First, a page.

Neoplatonists argue that beneath the surface phenomena that present themselves to our senses are three higher spiritual principles, or hypostases, each one more sublime than the preceding. For Plotinus, these are: the Soul, the Intellect, and the One. [3] [4]

Plotinus Neoplatonist philosopher

Plotinus was a major Greek-speaking philosopher of the ancient world. In his philosophy, described in the Enneads, there are three principles: the One, the Intellect, and the Soul. His teacher was Ammonius Saccas, who was of the Platonic tradition. Historians of the 19th century invented the term Neoplatonism and applied it to Plotinus and his philosophy, which was influential in Late Antiquity. Much of the biographical information about Plotinus comes from Porphyry's preface to his edition of Plotinus' Enneads. His metaphysical writings have inspired centuries of Pagan, Islamic, Jewish, Christian, and Gnostic metaphysicians and mystics.

<i>Nous</i> the faculty of the human mind necessary for understanding what is true or real

Nous, sometimes equated to intellect or intelligence, is a term from classical philosophy for the faculty of the human mind necessary for understanding what is true or real. English words such as "understanding" are sometimes used, but three commonly used philosophical terms come directly from classical languages: νοῦς or νόος, intellēctus and intellegentia. To describe the activity of this faculty, the word "intellection" is sometimes used in philosophical contexts, as well as the Greek words noēsis and noeîn. This activity is understood in a similar way to the modern concept of intuition.

Henology refers to the philosophical account or discourse on "The One" that appears most notably in the philosophy of Plotinus. Reiner Schürmann describes it as a "metaphysics of radical transcendence" that extends beyond being and intellection. It can be contrasted with ontology, as ontology is "an account of being" whereas henology is an "account of unity".

Christian theology

In early Christian writings, hypostasis is used to denote "being" or "substantive reality" and is not always distinguished in meaning from ousia ('essence' or 'substance'). It was used in this way by Tatian and Origen, and also in the anathemas appended to the Nicene Creed of 325.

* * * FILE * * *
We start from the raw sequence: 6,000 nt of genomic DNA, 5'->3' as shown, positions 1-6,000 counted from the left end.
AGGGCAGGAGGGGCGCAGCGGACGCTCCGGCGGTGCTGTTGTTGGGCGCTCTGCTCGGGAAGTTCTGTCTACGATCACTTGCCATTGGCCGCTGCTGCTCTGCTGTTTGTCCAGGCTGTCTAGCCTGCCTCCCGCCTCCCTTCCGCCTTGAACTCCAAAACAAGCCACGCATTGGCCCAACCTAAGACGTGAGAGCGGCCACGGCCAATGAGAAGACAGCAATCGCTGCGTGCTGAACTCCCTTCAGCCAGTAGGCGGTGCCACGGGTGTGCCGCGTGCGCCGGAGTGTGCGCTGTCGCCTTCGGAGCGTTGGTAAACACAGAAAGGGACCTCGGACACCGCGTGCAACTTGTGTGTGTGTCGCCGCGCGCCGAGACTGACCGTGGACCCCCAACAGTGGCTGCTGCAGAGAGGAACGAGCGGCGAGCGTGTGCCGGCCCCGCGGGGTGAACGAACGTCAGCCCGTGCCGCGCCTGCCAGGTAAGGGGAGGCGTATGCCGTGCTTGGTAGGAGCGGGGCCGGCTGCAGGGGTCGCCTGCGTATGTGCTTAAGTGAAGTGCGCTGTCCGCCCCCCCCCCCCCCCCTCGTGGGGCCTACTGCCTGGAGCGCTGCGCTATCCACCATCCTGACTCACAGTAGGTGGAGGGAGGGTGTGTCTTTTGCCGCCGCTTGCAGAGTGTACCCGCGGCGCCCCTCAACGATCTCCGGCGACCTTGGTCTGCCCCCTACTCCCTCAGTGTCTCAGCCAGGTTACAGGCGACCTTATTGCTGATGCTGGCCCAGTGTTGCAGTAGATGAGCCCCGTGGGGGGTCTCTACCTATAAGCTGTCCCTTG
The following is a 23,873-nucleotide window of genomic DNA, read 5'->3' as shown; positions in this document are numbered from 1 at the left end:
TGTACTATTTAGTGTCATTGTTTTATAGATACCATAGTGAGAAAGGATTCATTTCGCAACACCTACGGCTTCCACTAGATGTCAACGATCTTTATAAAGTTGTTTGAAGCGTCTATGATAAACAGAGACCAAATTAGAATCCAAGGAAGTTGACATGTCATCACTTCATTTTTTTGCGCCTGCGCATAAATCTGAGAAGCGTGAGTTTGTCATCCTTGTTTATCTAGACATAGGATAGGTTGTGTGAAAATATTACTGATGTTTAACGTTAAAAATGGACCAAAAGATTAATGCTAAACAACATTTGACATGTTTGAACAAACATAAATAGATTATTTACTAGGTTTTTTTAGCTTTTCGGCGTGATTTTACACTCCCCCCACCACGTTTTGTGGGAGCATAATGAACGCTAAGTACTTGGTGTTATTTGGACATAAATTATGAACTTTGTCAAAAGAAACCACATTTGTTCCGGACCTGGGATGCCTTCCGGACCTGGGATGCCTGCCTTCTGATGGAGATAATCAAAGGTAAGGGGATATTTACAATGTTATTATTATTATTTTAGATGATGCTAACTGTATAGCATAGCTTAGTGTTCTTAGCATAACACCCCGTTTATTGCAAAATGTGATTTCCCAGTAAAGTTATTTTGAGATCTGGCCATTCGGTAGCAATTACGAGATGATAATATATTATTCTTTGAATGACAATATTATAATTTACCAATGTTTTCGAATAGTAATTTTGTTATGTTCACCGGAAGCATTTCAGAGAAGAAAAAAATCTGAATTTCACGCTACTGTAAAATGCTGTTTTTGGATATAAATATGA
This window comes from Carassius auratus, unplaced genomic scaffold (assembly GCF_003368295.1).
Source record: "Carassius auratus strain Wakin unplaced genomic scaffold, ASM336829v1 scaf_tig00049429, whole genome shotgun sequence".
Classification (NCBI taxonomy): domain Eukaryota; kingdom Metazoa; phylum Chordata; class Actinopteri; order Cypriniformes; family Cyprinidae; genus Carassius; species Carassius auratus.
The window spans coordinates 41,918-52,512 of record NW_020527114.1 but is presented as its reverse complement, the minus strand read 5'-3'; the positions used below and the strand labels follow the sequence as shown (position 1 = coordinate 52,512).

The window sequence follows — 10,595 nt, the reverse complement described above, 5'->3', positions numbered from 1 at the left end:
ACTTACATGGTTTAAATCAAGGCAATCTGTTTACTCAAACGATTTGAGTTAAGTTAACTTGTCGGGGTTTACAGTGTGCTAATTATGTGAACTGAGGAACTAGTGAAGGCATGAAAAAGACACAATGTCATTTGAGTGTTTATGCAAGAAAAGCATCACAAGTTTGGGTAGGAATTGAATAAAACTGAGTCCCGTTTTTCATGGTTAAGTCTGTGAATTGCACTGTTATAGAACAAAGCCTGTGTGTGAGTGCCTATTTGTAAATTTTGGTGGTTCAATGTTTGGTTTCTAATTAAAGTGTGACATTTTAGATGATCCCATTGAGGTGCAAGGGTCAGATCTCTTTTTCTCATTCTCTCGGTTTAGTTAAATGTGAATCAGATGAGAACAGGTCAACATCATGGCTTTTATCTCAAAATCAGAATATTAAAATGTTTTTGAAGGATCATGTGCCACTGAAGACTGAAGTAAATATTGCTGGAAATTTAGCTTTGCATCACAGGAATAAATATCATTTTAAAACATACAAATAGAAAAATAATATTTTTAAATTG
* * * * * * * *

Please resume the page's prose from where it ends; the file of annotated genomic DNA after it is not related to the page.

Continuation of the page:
Ousia philosophical and theological term, originally used in Ancient Greek philosophy

Ousia is a philosophical and theological term, originally used in Ancient Greek philosophy, and also in Christian theology. It was used by various Ancient Greek philosophers, like Plato and Aristotle, as a primary designation for philosophical concepts of essence or substance. In contemporary philosophy, it is analogous to English concepts of being and ontic. In Christian theology, the concept of θεία ουσία is one of the most important doctrinal concepts, central to the development of trinitarian doctrine.

Tatian of Adiabene, or Tatian the Syrian, Tatian the Assyrian, (; Latin: Tatianus; Ancient Greek: Τατιανός; Classical Syriac: ܛܛܝܢܘܣ‎; c. 120 – c. 180 AD) was an Assyrian Christian writer and theologian of the 2nd century.

Origen 3rd-century Christian scholar from Alexandria

Origen of Alexandria, also known as Origen Adamantius, was an early Christian scholar, ascetic, and theologian who was born and spent the first half of his career in Alexandria. He was a prolific writer who wrote roughly 2,000 treatises in multiple branches of theology, including textual criticism, biblical exegesis and biblical hermeneutics, homiletics, and spirituality. He was one of the most influential figures in early Christian theology, apologetics, and asceticism. He has been described as "the greatest genius the early church ever produced".

Trinitarian definitions

It was mainly under the influence of the Cappadocian Fathers that the terminology was clarified and standardized so that the formula "three hypostases in one ousia" came to be accepted as an epitome of the orthodox doctrine of the Trinity. [5] Specifically, Basil of Caesarea argues that the two terms are not synonymous and that they, therefore, are not to be used indiscriminately in referring to the godhead. He writes:

Cappadocian Fathers Group of early of Christian chaplains

The Cappadocian Fathers, also traditionally known as the Three Cappadocians, are Basil the Great (330–379), who was bishop of Caesarea; Basil's younger brother Gregory of Nyssa, who was bishop of Nyssa; and a close friend, Gregory of Nazianzus (329–389), who became Patriarch of Constantinople. The Cappadocia region, in modern-day Turkey, was an early site of Christian activity, with several missions by Paul in this region.

Orthodoxy adherence to accepted norms, more specifically to creeds, especially in religion